Good evening. I’m Russ Mitchell, and it’s Thursday, June 3. Here’s what’s happening with the coronavirus in California and beyond.
As if dealing with the COVID-19 pandemic weren’t bad enough, now scientists are becoming concerned about the possibility of a “syndemic.”
That, unfortunately, is a real word for a situation where two epidemics intersect, possibly making both of them worse.
COVID-19 is one of them, of course. The other is HIV/AIDS, which has claimed 32 million victims over the last four decades.
People with weakened immune systems are known to be more vulnerable to COVID-19. But thanks to antiviral medications, people who are HIV-positive can have healthy immune systems.
Indeed, over the course of the COVID-19 pandemic, there has been little evidence to suggest that people with HIV are more likely to become infected with the coronavirus — or that they’re more likely to develop a serious case of COVID-19 if they do become infected.
But now researchers in South Africa have come across a patient whose HIV had not been well controlled with medication. The coronavirus seems to have had a field day with her, my colleague Melissa Healy reports.
The patient, a 36-year-old woman who was diagnosed with HIV back in 2006, contracted the coronavirus in September. She spent nine days in the hospital and was treated with supplementary oxygen, but she never became seriously ill with COVID-19.
Yet it took her immune system nearly eight months to shake her coronavirus infection. During that time, the virus underwent multiple genetic changes, some of them potentially dangerous.
The geneticists and infectious-disease specialists who cared for the patient suspect her uncontrolled HIV paved the way for her long-lasting coronavirus infection, which in turn gave the coronavirus ample opportunity to acquire mutations that could result in yet another variant of concern.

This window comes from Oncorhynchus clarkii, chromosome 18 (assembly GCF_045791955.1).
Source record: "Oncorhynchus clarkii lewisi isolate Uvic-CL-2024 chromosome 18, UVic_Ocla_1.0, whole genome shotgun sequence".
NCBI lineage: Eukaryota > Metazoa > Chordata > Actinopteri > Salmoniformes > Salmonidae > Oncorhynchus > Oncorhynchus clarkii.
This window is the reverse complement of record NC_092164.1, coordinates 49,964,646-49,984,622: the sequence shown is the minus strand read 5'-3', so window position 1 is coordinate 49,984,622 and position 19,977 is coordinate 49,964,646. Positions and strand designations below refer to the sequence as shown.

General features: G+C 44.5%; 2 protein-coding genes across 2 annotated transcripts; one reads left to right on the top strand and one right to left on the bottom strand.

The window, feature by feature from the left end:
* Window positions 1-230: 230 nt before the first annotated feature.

The researchers don’t know whether any of the mutations detected in the South African patient wound up spreading to other people. But they said it’s probably not a coincidence that so many troubling variants have emerged in places like South Africa’s KwaZulu-Natal province, where more than 25% of adults have HIV.
Indeed, her case underscores a difficult truth: Rich nations like the U.S. can blanket their citizens with COVID-19 vaccines, but they’ll still be vulnerable as long as the coronavirus is spreading in other places where a lack of vaccine has kept immunization rates low.
That’s especially true in countries like South Africa, where HIV infections are common but often undetected.
“This underscores the advantage that this virus has until we can put the brakes on it, and we have to put the brakes on it globally,” said Dr. Bruce Walker, founding director of the Ragon Institute, an immunology research center in Boston.
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By the numbers
California cases, deaths and vaccinations as of 6:17 p.m. Thursday:
Going maskless at work? That may soon be possible for many vaccinated workers in California, after a state workplace safety board on Thursday evening recommended relaxing rules.
The board-approved proposal would let workers in a room take off their masks if everyone there is fully vaccinated and does not have COVID-19 symptoms. Masks would still be required if anyone present is not fully vaccinated or if anyone’s vaccination status is unknown.
Restaurant and retail workers and others who interact with members of the public will probably still need to mask up for now. And in general, workers must be allowed to wear masks if they choose to do so, even if it’s not required.
The new rules are still subject to further review by the state Office of Administrative Law within 10 days.